The clinical consequences of flexion gap asymmetry in total knee arthroplasty.

Authors:
Jose Romero
Jose Romero
Harvard Medical School
United States
Oliver Kessler
Oliver Kessler
University of Zurich
Switzerland

J Arthroplasty 2007 Feb;22(2):235-40

Department of Orthopedic Surgery, University of Zurich, Balgrist, Switzerland.

This study was carried out to compare femoral component rotation of 18 knees from 18 patients who suffered from lateral flexion instability after total knee arthroplasty (Western Ontario and McMaster University Osteoarthritis [WOMAC], 6.4 points; International Knee Society [IKS] score, 119 points) with 10 asymptomatic controls (WOMAC, 0.1 points; IKS score, 182 points) after total knee arthroplasty. The symptomatic patients showed increased lateral joint laxity as determined by fluoroscopic stress radiography. Femoral component rotation was determined by computed tomography scans. The femoral component rotation was more internally rotated in symptomatic patients (5.5 degrees ) than in controls (1.0 degrees ) (P = .04). Varus laxity in flexion was higher in symptomatic patients (11.0 degrees ) than in controls (7.0 degrees ) (P < .001). Increased lateral flexion laxity is associated with increased internal femoral component rotation and a less favorable clinical outcome.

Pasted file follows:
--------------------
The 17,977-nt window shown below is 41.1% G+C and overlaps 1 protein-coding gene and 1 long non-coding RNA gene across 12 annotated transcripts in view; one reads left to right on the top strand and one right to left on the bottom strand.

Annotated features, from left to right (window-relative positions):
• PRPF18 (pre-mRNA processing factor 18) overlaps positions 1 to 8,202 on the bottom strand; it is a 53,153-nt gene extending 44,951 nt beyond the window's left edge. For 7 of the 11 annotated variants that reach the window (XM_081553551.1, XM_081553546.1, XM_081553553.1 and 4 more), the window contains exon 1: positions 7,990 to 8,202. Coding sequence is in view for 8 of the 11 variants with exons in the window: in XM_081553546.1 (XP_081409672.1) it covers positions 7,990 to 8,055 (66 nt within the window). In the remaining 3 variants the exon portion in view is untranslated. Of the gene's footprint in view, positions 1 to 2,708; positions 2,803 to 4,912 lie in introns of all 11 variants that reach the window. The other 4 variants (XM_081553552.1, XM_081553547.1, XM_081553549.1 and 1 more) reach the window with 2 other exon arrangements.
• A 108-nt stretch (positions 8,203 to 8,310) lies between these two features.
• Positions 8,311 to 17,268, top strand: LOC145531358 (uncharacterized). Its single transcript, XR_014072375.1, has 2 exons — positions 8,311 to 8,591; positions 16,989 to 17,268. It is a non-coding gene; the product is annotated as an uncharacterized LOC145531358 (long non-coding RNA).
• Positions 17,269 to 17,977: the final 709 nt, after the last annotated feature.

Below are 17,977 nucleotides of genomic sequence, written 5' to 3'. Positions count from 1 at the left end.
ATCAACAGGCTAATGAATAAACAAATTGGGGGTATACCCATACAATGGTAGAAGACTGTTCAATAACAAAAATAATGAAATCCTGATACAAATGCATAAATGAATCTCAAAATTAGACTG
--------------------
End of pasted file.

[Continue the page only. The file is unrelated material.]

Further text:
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http://dx.doi.org/10.1016/j.arth.2006.04.024DOI Listing

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February 2007
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